A Day in Life of an Enterprise Architect Augmented by GenAI

A new model of work for Enterprise and Solution Architects can already be foreseen and will become fully workable with support from GenAI type of tools within 2 years. It will require necessary adaptation from our community as it implies new additional skills that do not appear yet in SFIA 8.0 competency model or in TOGAF’s Architecture Skills Framework. When I am reviewing TOGAF’s current Architecture Skills Framework and a number of older TOGAF Series Guides focusing on World Class EA, I get the impression that a good architecture practice, according to them, can only be implemented in a very large enterprise with an army of architects performing in a variety of roles.

This is not a winning value proposition for most of our clients that would like to be able to set up an EA practice promptly, quickly reach the 3rd level of EA maturity to deliver business value-based services. These services would be quickly appreciated and respected by various stakeholders dealing with a wide swathe of unanswered questions, such as about how to make progress in digital transformation, achieve systems compliance with new regulations, tackle technical debt in our architectural landscape, or how to create architectural runways. These would consist of leveraging building blocks for changes/parametrization/refactoring to enable prompt change implementation. Overall, such questions need to be better answered for more responsive and nimble system/service design and solution delivery.

From our recent contacts with several global clients, we can hear that in a number of cases centralized enterprise architecture teams have been disbanded and more federated approaches are being adapted to move the architects closer to their business clients with an expectation that these reassigned architects could better oversee the implementation of solutions instead of just defining standards and good practices.

I am not suggesting that standards and good practices are less important than before, but we don’t need a very expensive architecture team in the head office just for that, a team far from the action and the agile teams at the tip of the spear. These agile teams will also be impacted by GenAI and tools like LLMs (large language models) and KG (knowledge graphs), so EA expertise must penetrate deeper into the whole service/product life cycle.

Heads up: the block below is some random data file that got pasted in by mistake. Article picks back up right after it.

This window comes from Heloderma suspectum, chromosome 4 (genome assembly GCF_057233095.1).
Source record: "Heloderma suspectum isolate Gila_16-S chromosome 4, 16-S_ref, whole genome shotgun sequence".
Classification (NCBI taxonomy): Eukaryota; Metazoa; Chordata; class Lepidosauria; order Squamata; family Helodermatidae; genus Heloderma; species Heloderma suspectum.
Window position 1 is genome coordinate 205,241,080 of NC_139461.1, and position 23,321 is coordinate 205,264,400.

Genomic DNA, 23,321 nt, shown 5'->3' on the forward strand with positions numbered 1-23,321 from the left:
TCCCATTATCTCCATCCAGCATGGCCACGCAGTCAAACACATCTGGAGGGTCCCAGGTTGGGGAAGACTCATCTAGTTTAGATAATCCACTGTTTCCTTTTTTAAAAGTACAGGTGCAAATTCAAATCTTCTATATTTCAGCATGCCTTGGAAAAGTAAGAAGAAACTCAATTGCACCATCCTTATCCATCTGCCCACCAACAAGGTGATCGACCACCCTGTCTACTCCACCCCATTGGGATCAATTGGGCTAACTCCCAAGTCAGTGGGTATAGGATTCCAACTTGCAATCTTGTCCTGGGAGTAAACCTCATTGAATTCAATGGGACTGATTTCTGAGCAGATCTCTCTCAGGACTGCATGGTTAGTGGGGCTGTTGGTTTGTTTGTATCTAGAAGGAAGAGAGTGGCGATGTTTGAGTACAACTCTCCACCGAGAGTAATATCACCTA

Architects or Designers must become fully fledged Prompt Engineers. Why prompt engineering? Even if you use GenAI agents to assist you in some conversational activities and these GenAI agents do the prompting for you, you should always have the possibility to refine a prompt because the use of different patterns can lead you to a better outcome. From time-to-time, LLM hallucinations can even be welcome in the sense of supporting design thinking practices aimed at delivering more innovative thinking. LLMs are good storytellers and if we have good prompting skills we can better exploit the full potential of LLMs.

Several leading companies like IBM, Google, or AWS with its Bedrock AI Architecture, or even several start-ups that are using open source LLMs like LLAMA2, have already started to offer various specialized AI agents built on top of foundation models (LLMs). These foundation models can also be pre-trained by competent users and can support enterprise specific requirements and skills needed, i.e. for migrating from a Cobol-based legacy system to an alternative open-source platform based on Java, or for building an integrated information solution using currently existing enterprise data repositories or knowledge bases.

So how can such a day look like in the life of an architect being augmented in his/her practice with GenAI agents? Does enterprise architecture go away? Do fine-tuned metamodels go away? Does modeling go away?

I wager that in 2 years, architects and designers will be able to take EA or Solution Architecture from the Vision to the Delivery Phase. In this accelerated life cycle, they will be interacting iteratively with various stakeholders on the way to deliver POCs, then Pilots, and finally solutions ready for implementation after a business acceptance testing stage. Architects who acquire these types of skills to tap full GenAI potential will be very much sought after. However, the journey will be an intense one in which architects must be able to thrive in a very dynamic business/technology landscape. But they will be investing on the way in gaining and using the knowledge and skills they need anyway to bring continuous value-added support as modern EA SMEs!

 Authored by Alex Wyka, EA Principals Senior Consultant and Principal